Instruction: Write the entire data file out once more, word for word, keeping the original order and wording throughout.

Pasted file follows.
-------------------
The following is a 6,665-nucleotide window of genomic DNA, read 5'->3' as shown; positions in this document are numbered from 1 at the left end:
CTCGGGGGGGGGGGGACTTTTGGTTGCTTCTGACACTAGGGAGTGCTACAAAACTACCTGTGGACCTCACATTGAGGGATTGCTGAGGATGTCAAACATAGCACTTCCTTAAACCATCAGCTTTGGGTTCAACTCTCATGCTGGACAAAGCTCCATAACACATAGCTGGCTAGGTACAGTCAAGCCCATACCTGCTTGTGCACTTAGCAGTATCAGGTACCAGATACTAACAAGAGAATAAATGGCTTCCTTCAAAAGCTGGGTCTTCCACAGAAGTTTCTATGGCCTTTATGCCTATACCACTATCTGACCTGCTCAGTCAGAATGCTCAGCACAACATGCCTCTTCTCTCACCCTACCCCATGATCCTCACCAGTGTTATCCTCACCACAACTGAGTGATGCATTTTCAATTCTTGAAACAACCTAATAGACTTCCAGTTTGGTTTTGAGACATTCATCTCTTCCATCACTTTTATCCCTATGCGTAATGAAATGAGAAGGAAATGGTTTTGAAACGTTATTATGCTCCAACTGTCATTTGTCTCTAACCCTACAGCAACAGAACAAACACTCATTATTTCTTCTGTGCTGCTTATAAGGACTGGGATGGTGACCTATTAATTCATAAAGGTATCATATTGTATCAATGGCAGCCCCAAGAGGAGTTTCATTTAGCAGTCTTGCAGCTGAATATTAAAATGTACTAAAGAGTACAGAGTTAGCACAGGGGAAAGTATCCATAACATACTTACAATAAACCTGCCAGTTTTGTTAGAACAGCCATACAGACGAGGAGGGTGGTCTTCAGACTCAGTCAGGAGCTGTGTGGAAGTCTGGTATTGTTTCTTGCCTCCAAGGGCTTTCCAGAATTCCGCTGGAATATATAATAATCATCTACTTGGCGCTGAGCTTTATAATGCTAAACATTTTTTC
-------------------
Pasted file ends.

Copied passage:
The following is a 6,665-nucleotide window of genomic DNA, read 5'->3' as shown; positions in this document are numbered from 1 at the left end:
CTCGGGGGGGGGGGGACTTTTGGTTGCTTCTGACACTAGGGAGTGCTACAAAACTACCTGTGGACCTCACATTGAGGGATTGCTGAGGATGTCAAACATAGCACTTCCTTAAACCATCAGCTTTGGGTTCAACTCTCATGCTGGACAAAGCTCCATAACACATAGCTGGCTAGGTACAGTCAAGCCCATACCTGCTTGTGCACTTAGCAGTATCAGGTACCAGATACTAACAAGAGAATAAATGGCTTCCTTCAAAAGCTGGGTCTTCCACAGAAGTTTCTATGGCCTTTATGCCTATACCACTATCTGACCTGCTCAGTCAGAATGCTCAGCACAACATGCCTCTTCTCTCACCCTACCCCATGATCCTCACCAGTGTTATCCTCACCACAACTGAGTGATGCATTTTCAATTCTTGAAACAACCTAATAGACTTCCAGTTTGGTTTTGAGACATTCATCTCTTCCATCACTTTTATCCCTATGCGTAATGAAATGAGAAGGAAATGGTTTTGAAACGTTATTATGCTCCAACTGTCATTTGTCTCTAACCCTACAGCAACAGAACAAACACTCATTATTTCTTCTGTGCTGCTTATAAGGACTGGGATGGTGACCTATTAATTCATAAAGGTATCATATTGTATCAATGGCAGCCCCAAGAGGAGTTTCATTTAGCAGTCTTGCAGCTGAATATTAAAATGTACTAAAGAGTACAGAGTTAGCACAGGGGAAAGTATCCATAACATACTTACAATAAACCTGCCAGTTTTGTTAGAACAGCCATACAGACGAGGAGGGTGGTCTTCAGACTCAGTCAGGAGCTGTGTGGAAGTCTGGTATTGTTTCTTGCCTCCAAGGGCTTTCCAGAATTCCGCTGGAATATATAATAATCATCTACTTGGCGCTGAGCTTTATAATGCTAAACATTTTTTC